Now-retired Chicago police Officer Victor Rivera, who was on the force for 36 years, was the state's 15th witness to testify. He retired in October 2017 and briefly spoke Tuesday about collecting "numerous bullets, fragments and copper jackets."
12:20 p.m. Court breaks for lunch. Testimony expected to resume at 1 p.m.
12:05 p.m. Cook County police officer renders aid: 'He was gasping for air and gurgling'
Cook County Sheriff's Police Officer Adam Murphy on Tuesday said he followed Chicago police squad cars to the scene of the shooting on Oct. 20, 2014. Murphy couldn't listen in to CPD radio, but noticed the cars flying by him: "Seeing multiple vehicles like that, I didn’t know if they needed assistance."
When Murphy arrived at the scene, he said, he spotted McDonald laying on the ground. Murphy got out of his car and put on rubber gloves to give first aid. He testified he told McDonald an ambulance was on the way; he heard it in the distance.
"He [McDonald] was gasping for air and gurgling," Murphy said.
Chicago police officer David Ivankovich also arrived on the scene after the shooting, he testified. He said he heard officers Thomas Gaffney and Joseph McElligott call in a radio request for a Taser; Ivankovich had one in his squad car.
He and his partner were en route to the scene when they heard another call over the radio: Shots had been fired at 41st Street and Pulaski Road. Ivankovich was about two miles south, on Pulaski Road near 59th Street. Prosecutors played dashcam video from Ivankovich's squad car.
11:45 a.m. A witness recalls hearing multiple shots
The 10th state witness to take the stand was Xavier Torres, 26, a utility company employee who witnessed the shooting. Torres had fallen ill and was being driven by his father to a North Side hospital, where they believed Torres would be given better care than a nearby facility could provide.
Torres said he was sitting in the passenger seat when his dad pulled over due to police activity. Torres saw McDonald walking down the street, "Kind of a weird walk, just walking away from police."
That's when Torres heard multiple gunshots and saw McDonald fall to the ground, he testified. "I don't know exactly how many shots. I just knew I heard multiple."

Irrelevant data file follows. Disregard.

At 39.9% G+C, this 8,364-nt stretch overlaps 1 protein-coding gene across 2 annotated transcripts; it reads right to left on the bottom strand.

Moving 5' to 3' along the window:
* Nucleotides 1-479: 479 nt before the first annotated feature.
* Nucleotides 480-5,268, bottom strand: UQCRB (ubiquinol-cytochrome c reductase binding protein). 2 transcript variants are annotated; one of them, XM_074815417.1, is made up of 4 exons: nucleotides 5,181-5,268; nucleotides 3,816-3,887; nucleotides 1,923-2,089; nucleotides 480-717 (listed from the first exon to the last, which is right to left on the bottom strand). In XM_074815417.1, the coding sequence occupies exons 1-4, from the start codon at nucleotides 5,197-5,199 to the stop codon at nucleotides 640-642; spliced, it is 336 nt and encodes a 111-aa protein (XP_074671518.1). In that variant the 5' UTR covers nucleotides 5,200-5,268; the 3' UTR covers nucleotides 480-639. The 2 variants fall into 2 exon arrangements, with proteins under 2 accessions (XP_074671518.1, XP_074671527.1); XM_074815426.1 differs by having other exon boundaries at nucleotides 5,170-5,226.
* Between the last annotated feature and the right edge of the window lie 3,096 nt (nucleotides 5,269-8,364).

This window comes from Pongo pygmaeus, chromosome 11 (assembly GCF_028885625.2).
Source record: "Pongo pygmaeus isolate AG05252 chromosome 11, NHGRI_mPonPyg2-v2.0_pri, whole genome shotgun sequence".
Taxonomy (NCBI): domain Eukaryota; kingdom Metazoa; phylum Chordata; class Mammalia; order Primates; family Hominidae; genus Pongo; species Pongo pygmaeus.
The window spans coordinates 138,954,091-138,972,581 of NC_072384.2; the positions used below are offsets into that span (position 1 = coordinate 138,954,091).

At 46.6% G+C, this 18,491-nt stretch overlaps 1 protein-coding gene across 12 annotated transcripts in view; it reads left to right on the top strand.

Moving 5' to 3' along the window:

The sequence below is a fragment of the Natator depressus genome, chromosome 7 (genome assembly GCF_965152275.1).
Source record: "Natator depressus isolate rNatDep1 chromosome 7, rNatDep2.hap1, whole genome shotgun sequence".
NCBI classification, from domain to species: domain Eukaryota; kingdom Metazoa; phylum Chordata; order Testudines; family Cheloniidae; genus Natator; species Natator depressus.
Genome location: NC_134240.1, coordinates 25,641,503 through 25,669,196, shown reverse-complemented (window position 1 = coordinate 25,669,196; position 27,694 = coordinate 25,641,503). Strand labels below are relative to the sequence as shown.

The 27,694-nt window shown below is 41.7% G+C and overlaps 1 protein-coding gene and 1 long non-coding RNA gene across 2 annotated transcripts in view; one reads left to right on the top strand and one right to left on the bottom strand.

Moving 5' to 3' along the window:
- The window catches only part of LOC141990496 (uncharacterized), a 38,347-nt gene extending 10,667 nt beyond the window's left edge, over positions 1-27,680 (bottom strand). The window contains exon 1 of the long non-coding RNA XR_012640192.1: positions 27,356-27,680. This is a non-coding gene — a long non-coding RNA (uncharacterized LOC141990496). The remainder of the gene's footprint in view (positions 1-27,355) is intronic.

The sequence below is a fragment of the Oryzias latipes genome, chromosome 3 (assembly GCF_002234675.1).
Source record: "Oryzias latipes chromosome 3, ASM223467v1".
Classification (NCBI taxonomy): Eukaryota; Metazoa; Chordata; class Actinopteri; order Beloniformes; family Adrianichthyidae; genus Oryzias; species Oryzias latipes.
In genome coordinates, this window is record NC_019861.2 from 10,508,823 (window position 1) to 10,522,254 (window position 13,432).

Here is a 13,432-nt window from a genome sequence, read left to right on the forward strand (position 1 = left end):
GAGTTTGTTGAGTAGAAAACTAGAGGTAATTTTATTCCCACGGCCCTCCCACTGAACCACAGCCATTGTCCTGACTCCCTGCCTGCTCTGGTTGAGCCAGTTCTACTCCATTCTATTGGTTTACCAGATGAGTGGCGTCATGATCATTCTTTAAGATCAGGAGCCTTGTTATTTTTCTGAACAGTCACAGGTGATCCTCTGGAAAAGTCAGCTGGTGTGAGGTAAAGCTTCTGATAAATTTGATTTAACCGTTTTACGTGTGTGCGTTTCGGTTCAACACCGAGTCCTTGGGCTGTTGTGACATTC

Torres said he never saw McDonald threaten the police or move toward them. He "just looked like he was trying to get away from the officers."
11:20 a.m. Van Dyke's partner takes the stand
Joseph Walsh, Van Dyke's partner from the night of the shooting, took the stand for almost 90 minutes Tuesday. He requested there be no video, audio or photographic documentation of his testimony.
The Chicago police officer was testifying under use immunity, meaning nothing he said on the stand can be used against him. Walsh has a pending felony case: He was charged with obstruction of justice, conspiracy and official misconduct for his alleged role in covering up the McDonald shooting.
Walsh testified that he feared someone could get hurt when McDonald, knife in hand, ran toward a Burger King and Dunkin' Donuts. Prosecutors pointed out that only Van Dyke fired his gun that night.
"I reasonably believed he [Laquan McDonald] was going to enter the Burger King armed with a knife," Walsh said. "I did not want him to enter that Burger King knowing there were people in there."
When prosecutors pointed out only Van Dyke fired his gun, Walsh said the two men saw McDonald from different perspectives. He said he flinched when he heard gunshots ring out roughly six to eight feet from where he was standing.
"I flinched and bent at the knees," Walsh said. "I did not realize it was happening. ... It startled me."
Walsh testified that he believed McDonald was a threat, even after he fell to the ground after being shot, because the teen had a three-inch knife.